Regional multi-sport competitions are multi-sport events is which athletes compete in a variety of different sports.
The first contemporary multi-sport event organized were the Olympic Games, sanctioned by the International Olympic Committee with a debut appearance in 1896 in Athens, Greece. Following some poorly organized celebrations in 1900 and 1904, the Olympic Games became extremely popular. The number of sports involved, originally merely a few, is still increasing.
With the commencement of the 20th century, another grand multi-sport competition, the Nordic Games, were held for the first time. This event was held in Scandinavia with such winter sports involved as speed skating and cross country skiing. The Nordic Games were held for the last time in 1926, and after this the Winter Sports Week in 1924 in Chamonix was acknowledged the first Winter Olympic Games.
In the 1920s, many kinds of other global and regional multi-sport competitions were set up. These were typically directed for a chosen group of athletes, sooner than everybody, that was - principally - the case with the Olympics. The Soviets organized the debut Spartakiade in 1920, the alternative of communists to the 'bourgeois' Olympics, and the University Olympia was organized in 1922 in Italy, the precursor of the University World Games, meant only for students. Regional multi-sport competitions were another kind of multi-sport events established, such as the Central American Games or the Far East Championships.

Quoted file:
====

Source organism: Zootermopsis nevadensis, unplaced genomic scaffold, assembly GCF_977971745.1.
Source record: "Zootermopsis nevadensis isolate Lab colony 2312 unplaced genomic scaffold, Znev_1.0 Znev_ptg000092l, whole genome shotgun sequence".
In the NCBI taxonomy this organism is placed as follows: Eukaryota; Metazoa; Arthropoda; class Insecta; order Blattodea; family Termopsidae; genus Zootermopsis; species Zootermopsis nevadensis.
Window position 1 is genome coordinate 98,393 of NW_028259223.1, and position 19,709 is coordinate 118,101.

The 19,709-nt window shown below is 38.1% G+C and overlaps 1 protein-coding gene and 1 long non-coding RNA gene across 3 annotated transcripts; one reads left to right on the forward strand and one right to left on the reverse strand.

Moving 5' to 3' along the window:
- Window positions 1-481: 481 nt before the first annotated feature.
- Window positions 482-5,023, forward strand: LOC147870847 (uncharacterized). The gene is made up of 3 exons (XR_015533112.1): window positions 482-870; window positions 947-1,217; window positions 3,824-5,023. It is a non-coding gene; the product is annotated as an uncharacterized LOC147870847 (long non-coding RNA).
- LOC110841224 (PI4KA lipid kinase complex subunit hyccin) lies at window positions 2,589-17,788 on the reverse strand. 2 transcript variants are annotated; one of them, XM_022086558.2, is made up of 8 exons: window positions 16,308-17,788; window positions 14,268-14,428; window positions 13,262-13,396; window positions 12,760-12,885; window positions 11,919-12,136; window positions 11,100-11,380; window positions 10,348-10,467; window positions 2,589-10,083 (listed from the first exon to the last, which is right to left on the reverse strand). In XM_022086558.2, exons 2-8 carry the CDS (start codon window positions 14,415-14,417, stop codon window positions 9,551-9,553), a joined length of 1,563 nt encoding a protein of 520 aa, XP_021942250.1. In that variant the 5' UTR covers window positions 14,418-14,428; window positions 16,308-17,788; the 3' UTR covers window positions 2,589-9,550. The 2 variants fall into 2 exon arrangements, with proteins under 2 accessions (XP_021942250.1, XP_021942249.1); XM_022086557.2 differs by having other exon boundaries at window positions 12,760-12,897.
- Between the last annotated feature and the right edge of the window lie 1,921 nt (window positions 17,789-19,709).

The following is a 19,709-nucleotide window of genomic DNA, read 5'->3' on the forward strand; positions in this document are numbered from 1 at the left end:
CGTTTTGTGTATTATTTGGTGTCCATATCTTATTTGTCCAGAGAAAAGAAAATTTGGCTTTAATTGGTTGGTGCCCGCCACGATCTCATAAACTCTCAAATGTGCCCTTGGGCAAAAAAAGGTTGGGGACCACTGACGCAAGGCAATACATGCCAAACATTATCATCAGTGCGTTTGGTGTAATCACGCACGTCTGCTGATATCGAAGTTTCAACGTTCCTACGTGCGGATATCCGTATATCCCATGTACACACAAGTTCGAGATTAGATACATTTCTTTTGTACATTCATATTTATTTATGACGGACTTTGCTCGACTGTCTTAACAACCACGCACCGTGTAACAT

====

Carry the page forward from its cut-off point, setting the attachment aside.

The largest regional multi-sport competitions in the world are still the Olympic Games, but a number of others also have importance. These are:
- Pan-American Games, first held in 1951, for all countries of the Americas;
- Commonwealth Games, first held in 1930. Intended for all countries from the Commonwealth of Nations;
- Asian Games, first held in 1951, intended for all Asian countries;
- All-Africa Games, first held in 1965, intended for all African countries;
- Southeast Asian Games, first held in 1959, for all countries in Southeast Asia;
- Goodwill Games, first held in 1986, organized as an alternative following the boycotted Olympic Games of 1980 and 1984;
- World University Games, first held in 1923, also known as Universiade;
- World Games, first held in 1981, involve numerous non-Olympic sports (still not all).
Therefore, the World Games is from time to time also informally called the Olympic Games for non-Olympic sports:
- Mediterranean Games, first held in 1951, for all countries which border the Mediterranean Sea;
- Pan Arab Games, first held in 1953, for Arabic countries;
- Francophone Games, first held in 1989, for French-speaking countries;
- World OutGames and Gay Games first held in 2006 and 1982 respectively, intended for the global gay community
Other global and regional multi-sport competitions are meant for disabled or handicapped athletes. The first such event was the Stoke Mandeville Wheelchair Games, held for the first time in 1948 in England. In 1960, the opening Paralympics Games were organized and associated with the Olympic Games.